Table_1_Brief Developmental Exposure to Fluoxetine Causes Life-Long Alteration of the Brain Transcriptome in Zebrafish.xlsx (46.18 kB)
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Table_1_Brief Developmental Exposure to Fluoxetine Causes Life-Long Alteration of the Brain Transcriptome in Zebrafish.xlsx

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posted on 28.04.2022, 13:14 authored by Amin Nozari, Remi Gagné, Chunyu Lu, Carole Yauk, Vance L. Trudeau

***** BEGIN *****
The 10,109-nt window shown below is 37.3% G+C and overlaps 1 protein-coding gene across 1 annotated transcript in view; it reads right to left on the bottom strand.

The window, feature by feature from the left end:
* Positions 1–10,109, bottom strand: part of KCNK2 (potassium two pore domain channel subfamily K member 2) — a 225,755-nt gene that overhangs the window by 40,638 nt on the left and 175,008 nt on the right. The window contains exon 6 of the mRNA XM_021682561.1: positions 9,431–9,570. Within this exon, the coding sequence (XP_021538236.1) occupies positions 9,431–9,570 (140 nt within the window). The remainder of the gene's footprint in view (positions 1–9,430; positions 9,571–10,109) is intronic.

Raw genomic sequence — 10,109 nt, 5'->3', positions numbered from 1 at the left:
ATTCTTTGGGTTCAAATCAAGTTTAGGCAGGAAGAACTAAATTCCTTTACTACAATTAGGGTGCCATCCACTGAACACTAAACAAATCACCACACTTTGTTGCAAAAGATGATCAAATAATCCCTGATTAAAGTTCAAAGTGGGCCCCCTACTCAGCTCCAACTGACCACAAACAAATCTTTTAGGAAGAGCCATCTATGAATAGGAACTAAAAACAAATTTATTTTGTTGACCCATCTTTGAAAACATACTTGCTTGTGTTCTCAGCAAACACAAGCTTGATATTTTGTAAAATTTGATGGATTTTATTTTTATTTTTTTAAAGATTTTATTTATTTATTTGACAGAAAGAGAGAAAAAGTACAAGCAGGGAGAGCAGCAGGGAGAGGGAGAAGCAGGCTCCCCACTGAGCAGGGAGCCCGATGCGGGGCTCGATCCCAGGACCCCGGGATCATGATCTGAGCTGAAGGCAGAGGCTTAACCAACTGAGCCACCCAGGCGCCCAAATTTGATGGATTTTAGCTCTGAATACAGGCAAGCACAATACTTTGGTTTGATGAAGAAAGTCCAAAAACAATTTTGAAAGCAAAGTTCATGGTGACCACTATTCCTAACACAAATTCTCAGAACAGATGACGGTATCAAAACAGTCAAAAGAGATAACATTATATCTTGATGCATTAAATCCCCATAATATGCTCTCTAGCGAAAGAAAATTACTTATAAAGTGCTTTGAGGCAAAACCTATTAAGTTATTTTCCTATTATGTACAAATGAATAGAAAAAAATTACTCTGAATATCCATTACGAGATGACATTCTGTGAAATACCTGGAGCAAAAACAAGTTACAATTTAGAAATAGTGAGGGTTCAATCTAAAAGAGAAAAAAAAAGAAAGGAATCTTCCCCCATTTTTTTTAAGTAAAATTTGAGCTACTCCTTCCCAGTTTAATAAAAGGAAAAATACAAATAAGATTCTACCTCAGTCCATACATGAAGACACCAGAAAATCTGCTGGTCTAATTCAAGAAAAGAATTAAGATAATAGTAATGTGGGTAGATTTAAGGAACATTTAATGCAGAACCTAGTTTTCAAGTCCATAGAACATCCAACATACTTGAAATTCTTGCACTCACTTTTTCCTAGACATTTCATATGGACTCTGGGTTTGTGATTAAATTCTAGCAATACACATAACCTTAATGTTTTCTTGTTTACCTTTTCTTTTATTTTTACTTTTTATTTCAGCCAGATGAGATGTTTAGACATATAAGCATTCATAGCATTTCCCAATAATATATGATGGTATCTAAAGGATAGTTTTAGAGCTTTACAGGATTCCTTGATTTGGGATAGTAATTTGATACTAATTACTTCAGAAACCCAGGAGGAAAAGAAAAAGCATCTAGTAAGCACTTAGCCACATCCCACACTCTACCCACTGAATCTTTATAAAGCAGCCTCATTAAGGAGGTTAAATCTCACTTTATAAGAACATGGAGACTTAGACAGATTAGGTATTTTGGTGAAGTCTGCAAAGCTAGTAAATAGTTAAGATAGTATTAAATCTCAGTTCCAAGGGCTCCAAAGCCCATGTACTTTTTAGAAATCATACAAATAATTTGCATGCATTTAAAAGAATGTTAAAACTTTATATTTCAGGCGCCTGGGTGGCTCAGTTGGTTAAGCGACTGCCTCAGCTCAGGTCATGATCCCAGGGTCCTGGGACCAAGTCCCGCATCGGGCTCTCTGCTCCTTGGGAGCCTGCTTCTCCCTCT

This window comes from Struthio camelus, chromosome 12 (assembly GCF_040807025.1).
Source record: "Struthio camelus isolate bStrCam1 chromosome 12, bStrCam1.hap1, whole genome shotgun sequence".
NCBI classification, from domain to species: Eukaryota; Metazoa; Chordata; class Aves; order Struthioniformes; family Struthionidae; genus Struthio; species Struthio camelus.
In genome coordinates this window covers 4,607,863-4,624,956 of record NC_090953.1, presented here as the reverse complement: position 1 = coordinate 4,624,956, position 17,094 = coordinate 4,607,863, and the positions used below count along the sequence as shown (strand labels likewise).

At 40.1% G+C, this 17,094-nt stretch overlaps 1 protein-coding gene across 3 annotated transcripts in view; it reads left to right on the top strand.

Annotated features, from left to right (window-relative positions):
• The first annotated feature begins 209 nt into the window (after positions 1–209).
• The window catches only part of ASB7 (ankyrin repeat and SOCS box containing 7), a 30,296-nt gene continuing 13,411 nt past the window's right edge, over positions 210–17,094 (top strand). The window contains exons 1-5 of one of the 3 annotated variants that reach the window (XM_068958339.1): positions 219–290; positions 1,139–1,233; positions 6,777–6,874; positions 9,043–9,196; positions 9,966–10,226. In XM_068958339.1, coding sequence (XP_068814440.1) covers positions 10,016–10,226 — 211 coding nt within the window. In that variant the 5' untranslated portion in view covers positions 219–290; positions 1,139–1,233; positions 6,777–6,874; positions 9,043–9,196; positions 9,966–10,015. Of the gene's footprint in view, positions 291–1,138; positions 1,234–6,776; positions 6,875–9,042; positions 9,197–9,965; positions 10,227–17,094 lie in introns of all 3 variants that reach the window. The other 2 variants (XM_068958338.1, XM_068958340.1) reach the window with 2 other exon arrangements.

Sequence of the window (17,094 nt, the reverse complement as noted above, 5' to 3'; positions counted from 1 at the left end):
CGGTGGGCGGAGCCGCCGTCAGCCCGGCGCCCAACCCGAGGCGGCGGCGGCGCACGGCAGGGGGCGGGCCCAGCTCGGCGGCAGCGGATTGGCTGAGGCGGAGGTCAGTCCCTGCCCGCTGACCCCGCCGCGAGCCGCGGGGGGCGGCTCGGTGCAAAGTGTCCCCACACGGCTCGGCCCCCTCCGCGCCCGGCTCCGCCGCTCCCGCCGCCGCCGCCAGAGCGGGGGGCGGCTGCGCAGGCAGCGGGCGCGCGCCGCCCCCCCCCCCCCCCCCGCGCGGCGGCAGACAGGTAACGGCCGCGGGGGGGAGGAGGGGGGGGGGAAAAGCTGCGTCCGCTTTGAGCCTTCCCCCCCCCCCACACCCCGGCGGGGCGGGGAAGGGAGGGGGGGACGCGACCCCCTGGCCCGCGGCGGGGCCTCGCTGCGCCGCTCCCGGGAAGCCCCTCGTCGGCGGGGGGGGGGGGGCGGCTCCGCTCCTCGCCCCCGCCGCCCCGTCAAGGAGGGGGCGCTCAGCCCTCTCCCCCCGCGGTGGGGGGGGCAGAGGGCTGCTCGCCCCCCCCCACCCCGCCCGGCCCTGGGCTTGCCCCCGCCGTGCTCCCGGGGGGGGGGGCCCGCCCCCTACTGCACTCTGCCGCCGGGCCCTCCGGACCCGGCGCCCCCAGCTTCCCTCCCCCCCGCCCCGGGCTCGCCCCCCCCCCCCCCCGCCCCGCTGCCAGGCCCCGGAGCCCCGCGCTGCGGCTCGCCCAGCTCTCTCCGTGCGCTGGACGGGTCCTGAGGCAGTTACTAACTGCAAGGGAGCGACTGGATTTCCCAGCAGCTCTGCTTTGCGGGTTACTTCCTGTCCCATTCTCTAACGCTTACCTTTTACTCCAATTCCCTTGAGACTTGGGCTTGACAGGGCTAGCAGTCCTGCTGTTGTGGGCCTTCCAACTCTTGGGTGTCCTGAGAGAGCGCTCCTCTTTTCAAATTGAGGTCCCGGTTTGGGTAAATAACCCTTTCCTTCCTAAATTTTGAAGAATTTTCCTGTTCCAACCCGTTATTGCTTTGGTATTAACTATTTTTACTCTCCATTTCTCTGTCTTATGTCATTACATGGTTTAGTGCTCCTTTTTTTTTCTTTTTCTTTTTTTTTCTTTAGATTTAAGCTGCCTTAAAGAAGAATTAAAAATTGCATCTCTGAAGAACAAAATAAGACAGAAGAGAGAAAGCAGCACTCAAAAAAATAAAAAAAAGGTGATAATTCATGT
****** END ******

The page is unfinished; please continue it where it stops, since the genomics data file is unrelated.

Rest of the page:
Fluoxetine (FLX) and other selective serotonin reuptake inhibitors are widely used to treat depressive disorders during pregnancy. Early-life exposure to FLX is known to disrupt the normal function of the stress axis in humans, rodents, and teleosts. We used a zebrafish line with a cortisol-inducible fluorescent transgene to study the effects of developmental daily exposure to FLX (54 µg/L) on the transcriptomic profile of brain tissues in exposed larvae and later as 6-month-old adults. High throughput RNA sequencing was conducted on brain tissues in unstressed and stressed conditions. Long-lasting effects of FLX were observed in telencephalon (Tel) and hypothalamus (Hyp) of adult zebrafish with 1927 and 5055 genes significantly (≥1.2 fold-change, false-discovery p-value < 0.05) dysregulated in unstressed condition, respectively. Similar findings were observed in Hyp with 1245 and 723 genes being significantly dysregulated in stressed adults, respectively. Differentially expressed genes converted to Homo sapiens orthologues were used for Ingenuity Pathway Analysis. The results showed alteration of pathways involved in neuroendocrine signaling, cholesterol metabolism and synaptogenesis. Enriched networks included lipid metabolism, molecular transport, and nervous system development. Analysis of putative upstream transcription regulators showed potential dysregulation of clocka and nr3c1 which control circadian rhythm, stress response, cholesterol metabolism and histone modifications. Several genes involved in epigenetic regulation were also affected by FLX, including dnmt3a, adarb1, adarb2, hdac4, hdac5, hdac8, and atf2. We report life-long disruptive effects of FLX on pathways associated with neuroendocrine signaling, stress response and the circadian rhythm, and all of which are implicated in the development of depressive disorders in humans. Our results raise concern for the persistent endocrine-disrupting potential of brief antidepressant exposure during embryonic development.

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